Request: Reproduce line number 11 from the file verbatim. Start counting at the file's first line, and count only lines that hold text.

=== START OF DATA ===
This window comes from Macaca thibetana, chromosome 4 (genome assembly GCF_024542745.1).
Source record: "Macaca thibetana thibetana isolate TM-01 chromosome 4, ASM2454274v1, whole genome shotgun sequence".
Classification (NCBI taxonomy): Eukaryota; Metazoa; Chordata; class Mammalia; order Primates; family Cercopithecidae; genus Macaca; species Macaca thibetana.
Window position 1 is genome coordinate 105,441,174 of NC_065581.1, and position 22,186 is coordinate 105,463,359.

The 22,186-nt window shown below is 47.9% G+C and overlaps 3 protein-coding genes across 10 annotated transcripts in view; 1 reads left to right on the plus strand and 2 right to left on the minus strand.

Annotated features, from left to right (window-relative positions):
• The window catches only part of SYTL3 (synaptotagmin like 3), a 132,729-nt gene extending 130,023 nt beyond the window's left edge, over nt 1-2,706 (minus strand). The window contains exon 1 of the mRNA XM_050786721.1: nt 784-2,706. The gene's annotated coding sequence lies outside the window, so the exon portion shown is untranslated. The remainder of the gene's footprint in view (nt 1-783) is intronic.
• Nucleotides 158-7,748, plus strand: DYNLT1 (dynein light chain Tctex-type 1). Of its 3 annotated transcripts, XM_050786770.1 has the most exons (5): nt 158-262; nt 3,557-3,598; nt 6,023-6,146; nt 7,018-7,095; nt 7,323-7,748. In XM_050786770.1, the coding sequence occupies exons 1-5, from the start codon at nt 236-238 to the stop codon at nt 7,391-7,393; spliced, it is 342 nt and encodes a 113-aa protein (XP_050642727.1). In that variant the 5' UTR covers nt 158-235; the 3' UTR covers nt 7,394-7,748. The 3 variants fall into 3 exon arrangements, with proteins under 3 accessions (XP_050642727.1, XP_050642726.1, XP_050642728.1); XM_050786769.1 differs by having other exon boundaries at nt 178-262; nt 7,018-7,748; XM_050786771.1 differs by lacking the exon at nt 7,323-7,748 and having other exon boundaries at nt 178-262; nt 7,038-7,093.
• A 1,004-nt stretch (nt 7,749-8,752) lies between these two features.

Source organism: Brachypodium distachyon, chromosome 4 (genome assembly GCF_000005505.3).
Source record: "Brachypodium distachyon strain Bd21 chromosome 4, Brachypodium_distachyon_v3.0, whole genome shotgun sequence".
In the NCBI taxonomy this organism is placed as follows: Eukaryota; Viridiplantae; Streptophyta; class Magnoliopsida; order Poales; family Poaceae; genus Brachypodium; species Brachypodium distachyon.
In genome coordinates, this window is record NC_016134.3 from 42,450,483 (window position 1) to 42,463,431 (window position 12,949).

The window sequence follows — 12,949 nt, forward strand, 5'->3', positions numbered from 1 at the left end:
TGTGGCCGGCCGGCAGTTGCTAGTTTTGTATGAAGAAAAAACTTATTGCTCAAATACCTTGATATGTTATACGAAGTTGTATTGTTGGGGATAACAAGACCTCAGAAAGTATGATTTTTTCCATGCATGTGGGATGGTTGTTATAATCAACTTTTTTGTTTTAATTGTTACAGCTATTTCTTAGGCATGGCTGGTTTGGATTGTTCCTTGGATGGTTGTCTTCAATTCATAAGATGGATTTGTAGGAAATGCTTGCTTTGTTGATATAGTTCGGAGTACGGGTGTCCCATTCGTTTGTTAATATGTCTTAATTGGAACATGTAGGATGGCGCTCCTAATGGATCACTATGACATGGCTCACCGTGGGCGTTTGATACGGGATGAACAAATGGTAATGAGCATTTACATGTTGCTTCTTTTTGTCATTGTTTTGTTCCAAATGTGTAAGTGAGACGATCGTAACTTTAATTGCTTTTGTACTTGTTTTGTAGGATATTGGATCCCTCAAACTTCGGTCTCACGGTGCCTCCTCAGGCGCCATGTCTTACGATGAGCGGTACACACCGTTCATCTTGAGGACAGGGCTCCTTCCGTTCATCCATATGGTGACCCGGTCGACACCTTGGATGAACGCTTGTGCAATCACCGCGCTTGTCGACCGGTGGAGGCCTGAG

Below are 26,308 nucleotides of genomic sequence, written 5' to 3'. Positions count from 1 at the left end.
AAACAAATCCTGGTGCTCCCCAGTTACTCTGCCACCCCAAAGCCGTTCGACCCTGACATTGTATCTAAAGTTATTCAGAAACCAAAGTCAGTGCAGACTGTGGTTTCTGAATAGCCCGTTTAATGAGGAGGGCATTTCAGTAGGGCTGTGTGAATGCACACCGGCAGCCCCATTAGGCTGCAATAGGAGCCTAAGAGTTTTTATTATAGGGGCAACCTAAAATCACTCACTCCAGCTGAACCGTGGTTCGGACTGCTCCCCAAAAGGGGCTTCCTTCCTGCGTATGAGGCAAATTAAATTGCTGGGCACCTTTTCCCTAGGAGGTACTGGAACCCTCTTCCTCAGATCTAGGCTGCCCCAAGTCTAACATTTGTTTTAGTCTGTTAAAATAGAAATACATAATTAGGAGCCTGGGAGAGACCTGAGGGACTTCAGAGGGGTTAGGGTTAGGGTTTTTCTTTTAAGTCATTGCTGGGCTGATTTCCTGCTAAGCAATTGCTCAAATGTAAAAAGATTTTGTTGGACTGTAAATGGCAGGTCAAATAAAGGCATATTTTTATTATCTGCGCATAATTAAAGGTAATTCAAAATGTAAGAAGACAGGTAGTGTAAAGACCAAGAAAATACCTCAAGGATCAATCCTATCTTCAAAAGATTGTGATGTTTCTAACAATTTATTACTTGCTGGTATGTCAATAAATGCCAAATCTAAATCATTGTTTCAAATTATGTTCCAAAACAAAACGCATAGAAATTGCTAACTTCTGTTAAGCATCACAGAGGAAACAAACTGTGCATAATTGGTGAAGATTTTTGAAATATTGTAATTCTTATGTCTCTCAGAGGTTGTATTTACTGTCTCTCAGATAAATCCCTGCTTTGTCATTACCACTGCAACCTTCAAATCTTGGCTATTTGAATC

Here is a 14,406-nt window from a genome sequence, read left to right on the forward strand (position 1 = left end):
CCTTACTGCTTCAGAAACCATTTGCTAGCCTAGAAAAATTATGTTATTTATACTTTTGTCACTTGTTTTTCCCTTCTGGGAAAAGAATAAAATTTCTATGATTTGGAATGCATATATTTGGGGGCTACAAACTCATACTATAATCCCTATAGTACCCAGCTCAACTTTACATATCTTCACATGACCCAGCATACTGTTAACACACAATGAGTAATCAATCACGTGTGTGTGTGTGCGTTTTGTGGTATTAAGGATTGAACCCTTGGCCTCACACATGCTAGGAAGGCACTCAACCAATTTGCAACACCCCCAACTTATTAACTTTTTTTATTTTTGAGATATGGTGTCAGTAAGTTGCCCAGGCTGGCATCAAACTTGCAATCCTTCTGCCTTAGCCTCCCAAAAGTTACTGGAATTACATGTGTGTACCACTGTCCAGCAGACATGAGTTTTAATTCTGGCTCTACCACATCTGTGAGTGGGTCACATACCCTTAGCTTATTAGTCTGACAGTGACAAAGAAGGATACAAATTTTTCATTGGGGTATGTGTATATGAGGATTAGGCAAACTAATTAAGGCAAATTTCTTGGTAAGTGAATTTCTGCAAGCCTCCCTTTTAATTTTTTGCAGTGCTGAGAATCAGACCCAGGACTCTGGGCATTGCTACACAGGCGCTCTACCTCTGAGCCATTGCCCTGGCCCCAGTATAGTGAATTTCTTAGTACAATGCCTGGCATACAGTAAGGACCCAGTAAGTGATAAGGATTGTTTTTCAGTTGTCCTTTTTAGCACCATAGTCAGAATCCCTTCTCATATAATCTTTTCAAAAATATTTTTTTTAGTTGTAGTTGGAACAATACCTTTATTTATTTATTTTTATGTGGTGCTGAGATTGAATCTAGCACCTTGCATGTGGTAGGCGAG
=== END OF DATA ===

Source record: "Brachypodium distachyon strain Bd21 chromosome 4, Brachypodium_distachyon_v3.0, whole genome shotgun sequence".